President Piece April 2014

Hello members,
How exciting! A new newsletter format and the new website is almost up and running. This has been the focus of the Board and the DTA Office over the last few months.

It has been thrilling and motivating to watch the development of the new site, from the basic framework and developing the menu, through to reviewing the look of the new site. We are now at the point of populating the site with documents, images and information. There will be some old favourites, but also a lot of new and innovative ideas, which the Board have been working on. All of this is based on what you, the members, have said to the Board over the past few years. Keep your eyes out for the big announcement of when the site will go live!

I want to use this forum to keep members updated on what your Board is doing. Last year one of the big announcements was the acceptance of DTA as an affiliate member of Allied Health Professionals Australia (AHPA). I know some of you have been asking – what does this mean? I need to start by describing AHPA. (read more) here

 AHPA is the peak body representing and advocating for the role of allied health professions in Australia. Collectively, the 22 national organisations within AHPA represent almost 78,000 allied health professionals – with over 11,000 working in rural and remote regions of Australia. Current AHPA membership represents the following professions: Audiologists, Chiropractors, Dietitians, Exercise Physiologists, Genetic Counsellors, Music Therapists, Occupational Therapists, Orthoptists, Orthotist/Prosthetists, Osteopaths, Pharmacists, Physiotherapists, Podiatrists, Perfusionists, Psychologists, Social Workers, Sonographers, Speech Pathologists, with the Associations for Audiometrists, Diabetes Educators, Diversional Therapists and Practice Managers as Affiliates.So what does this mean to DTA?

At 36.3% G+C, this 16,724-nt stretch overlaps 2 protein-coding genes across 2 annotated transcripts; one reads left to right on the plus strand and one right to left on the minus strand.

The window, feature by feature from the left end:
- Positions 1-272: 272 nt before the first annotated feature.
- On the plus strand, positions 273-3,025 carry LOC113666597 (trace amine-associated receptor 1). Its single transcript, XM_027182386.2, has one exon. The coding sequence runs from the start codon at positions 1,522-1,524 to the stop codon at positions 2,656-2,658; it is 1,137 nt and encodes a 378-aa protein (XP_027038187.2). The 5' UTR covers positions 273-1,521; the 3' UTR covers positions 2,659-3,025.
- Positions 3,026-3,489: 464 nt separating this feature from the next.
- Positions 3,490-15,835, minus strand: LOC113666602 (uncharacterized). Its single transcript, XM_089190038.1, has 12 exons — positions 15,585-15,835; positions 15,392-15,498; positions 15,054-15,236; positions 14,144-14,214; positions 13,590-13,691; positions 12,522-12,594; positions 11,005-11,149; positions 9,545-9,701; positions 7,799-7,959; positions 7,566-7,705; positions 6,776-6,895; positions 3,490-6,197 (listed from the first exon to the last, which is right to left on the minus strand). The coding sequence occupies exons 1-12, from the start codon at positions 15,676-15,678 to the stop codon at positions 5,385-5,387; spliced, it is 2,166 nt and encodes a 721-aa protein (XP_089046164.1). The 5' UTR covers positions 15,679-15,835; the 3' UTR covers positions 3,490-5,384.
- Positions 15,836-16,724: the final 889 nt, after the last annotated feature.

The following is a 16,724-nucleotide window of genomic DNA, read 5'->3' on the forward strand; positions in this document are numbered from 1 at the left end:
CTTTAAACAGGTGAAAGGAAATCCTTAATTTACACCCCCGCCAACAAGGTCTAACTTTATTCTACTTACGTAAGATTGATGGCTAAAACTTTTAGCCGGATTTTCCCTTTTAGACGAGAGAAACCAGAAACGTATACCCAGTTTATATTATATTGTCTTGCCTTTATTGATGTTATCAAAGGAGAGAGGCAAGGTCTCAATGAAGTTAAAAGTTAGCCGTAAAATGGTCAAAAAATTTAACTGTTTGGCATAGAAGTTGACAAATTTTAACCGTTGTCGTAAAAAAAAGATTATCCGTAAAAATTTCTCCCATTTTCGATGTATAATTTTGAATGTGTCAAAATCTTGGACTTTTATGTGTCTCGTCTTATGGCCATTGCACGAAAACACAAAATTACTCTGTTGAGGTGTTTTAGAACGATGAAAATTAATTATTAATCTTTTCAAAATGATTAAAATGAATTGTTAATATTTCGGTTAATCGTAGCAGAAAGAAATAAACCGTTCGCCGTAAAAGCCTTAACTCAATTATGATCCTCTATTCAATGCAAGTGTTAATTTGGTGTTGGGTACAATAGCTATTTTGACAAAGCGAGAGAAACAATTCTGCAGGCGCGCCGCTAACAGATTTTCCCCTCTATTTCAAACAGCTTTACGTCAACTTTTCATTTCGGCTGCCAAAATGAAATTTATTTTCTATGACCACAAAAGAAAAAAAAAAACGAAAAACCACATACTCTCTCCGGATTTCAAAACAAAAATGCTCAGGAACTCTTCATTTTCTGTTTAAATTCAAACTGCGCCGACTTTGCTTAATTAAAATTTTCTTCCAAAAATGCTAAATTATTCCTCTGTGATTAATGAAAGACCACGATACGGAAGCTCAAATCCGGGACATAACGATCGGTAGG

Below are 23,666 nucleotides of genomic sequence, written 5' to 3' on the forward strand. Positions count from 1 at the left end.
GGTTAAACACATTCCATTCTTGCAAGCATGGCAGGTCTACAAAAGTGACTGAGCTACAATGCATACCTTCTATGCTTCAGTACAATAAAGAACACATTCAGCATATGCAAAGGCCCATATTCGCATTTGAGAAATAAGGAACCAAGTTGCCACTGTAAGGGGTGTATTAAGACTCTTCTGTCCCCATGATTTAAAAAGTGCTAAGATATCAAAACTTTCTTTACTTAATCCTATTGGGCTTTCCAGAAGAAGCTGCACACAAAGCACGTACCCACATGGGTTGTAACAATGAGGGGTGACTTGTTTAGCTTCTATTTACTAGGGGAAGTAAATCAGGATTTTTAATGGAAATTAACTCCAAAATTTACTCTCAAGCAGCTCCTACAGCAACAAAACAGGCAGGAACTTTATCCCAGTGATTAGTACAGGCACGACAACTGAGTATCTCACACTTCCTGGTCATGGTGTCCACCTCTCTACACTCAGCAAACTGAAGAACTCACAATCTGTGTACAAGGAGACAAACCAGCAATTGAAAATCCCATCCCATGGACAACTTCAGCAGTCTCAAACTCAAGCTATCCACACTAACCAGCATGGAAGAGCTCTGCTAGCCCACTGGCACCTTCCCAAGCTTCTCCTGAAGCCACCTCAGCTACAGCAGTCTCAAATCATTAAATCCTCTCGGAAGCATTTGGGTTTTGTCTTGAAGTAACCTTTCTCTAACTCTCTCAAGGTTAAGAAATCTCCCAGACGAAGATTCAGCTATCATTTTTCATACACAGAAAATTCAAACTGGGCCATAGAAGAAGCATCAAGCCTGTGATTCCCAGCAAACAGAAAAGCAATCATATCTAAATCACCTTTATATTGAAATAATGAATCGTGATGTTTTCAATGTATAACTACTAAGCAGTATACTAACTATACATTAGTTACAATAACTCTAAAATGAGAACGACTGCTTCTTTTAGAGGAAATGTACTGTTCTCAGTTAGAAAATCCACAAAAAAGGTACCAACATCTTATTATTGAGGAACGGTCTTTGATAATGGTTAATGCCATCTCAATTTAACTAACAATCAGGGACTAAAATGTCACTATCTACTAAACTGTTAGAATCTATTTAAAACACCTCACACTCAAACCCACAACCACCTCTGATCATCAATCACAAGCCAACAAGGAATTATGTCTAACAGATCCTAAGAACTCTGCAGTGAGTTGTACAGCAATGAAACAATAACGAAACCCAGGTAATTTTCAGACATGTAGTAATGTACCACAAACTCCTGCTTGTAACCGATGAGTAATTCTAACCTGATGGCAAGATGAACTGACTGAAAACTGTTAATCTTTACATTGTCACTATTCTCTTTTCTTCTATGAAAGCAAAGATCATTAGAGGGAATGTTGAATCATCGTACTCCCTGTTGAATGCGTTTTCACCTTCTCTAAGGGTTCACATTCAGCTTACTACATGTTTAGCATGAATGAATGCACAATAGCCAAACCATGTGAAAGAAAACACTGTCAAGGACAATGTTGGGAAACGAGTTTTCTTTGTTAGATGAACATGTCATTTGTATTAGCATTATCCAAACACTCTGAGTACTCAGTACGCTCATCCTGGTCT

The AHPA Board has regular and ongoing interaction at the political level, advocating for appropriate valuing of the contribution allied health professionals can make in health and related services for Australians, wherever they live.

DTA now have the ability to have a voice within this lobbying group, and to propose areas of concern to not only DTA members, but issues which might impact on any allied health professional. The capacity to stand alongside the extensive list of health professionals noted above, and to be recognised as a valid and respected profession, is invaluable.

For the DTA profession this leads us into an arena of mutual respect, to be part of a collective voice, to have lobbying support, and to have access to each of the membership professions for advice, support and encouragement at the strategic level.

What does it mean to you in your professional capacity?

I would encourage you to regularly visit the DTA facebook page. Information which DTA receives from AHPA is posted on facebook . Not every piece of information will be relevant to you, however DT’s work across a broad range of roles, so posting as much information as possible will allow you to choose what you want to take on board. As the website develops, this information will be posted there as well.

It also means that as DTA develops a more intense and close working relationship with AHPA, there will be increased professional awareness of the DTA and the DT role.

Please take the time to have a look at the AHPA website; DTA is represented at each meeting and there will be regular reports in each newsletter. See Page 4 to read AHPA report of achievements.

Until next month,
Louise Absalom

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